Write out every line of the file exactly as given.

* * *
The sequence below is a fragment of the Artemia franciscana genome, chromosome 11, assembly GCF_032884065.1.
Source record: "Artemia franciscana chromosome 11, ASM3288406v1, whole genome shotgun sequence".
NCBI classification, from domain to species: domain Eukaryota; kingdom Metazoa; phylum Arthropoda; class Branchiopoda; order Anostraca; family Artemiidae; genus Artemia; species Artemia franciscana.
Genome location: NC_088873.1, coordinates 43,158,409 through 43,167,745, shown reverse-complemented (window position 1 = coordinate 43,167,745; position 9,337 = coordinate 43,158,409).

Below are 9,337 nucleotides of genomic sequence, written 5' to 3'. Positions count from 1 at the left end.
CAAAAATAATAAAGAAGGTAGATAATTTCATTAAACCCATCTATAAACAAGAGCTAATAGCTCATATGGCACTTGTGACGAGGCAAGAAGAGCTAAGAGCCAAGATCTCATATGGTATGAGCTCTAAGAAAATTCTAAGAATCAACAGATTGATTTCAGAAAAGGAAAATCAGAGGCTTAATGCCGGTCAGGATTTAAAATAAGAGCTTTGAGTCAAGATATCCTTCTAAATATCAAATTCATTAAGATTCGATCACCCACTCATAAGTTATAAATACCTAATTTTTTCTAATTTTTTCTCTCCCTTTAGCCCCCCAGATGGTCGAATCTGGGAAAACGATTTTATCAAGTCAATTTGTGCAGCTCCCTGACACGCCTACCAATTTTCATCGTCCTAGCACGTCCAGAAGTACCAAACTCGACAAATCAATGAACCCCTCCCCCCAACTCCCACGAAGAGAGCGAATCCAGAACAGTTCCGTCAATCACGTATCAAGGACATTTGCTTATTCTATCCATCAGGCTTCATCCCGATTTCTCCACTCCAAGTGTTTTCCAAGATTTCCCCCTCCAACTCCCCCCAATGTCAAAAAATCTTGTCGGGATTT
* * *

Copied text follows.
The sequence below is a fragment of the Artemia franciscana genome, chromosome 11, assembly GCF_032884065.1.
Source record: "Artemia franciscana chromosome 11, ASM3288406v1, whole genome shotgun sequence".
NCBI classification, from domain to species: domain Eukaryota; kingdom Metazoa; phylum Arthropoda; class Branchiopoda; order Anostraca; family Artemiidae; genus Artemia; species Artemia franciscana.
Genome location: NC_088873.1, coordinates 43,158,409 through 43,167,745, shown reverse-complemented (window position 1 = coordinate 43,167,745; position 9,337 = coordinate 43,158,409).

Below are 9,337 nucleotides of genomic sequence, written 5' to 3'. Positions count from 1 at the left end.
CAAAAATAATAAAGAAGGTAGATAATTTCATTAAACCCATCTATAAACAAGAGCTAATAGCTCATATGGCACTTGTGACGAGGCAAGAAGAGCTAAGAGCCAAGATCTCATATGGTATGAGCTCTAAGAAAATTCTAAGAATCAACAGATTGATTTCAGAAAAGGAAAATCAGAGGCTTAATGCCGGTCAGGATTTAAAATAAGAGCTTTGAGTCAAGATATCCTTCTAAATATCAAATTCATTAAGATTCGATCACCCACTCATAAGTTATAAATACCTAATTTTTTCTAATTTTTTCTCTCCCTTTAGCCCCCCAGATGGTCGAATCTGGGAAAACGATTTTATCAAGTCAATTTGTGCAGCTCCCTGACACGCCTACCAATTTTCATCGTCCTAGCACGTCCAGAAGTACCAAACTCGACAAATCAATGAACCCCTCCCCCCAACTCCCACGAAGAGAGCGAATCCAGAACAGTTCCGTCAATCACGTATCAAGGACATTTGCTTATTCTATCCATCAGGCTTCATCCCGATTTCTCCACTCCAAGTGTTTTCCAAGATTTCCCCCTCCAACTCCCCCCAATGTCAAAAAATCTTGTCGGGATTT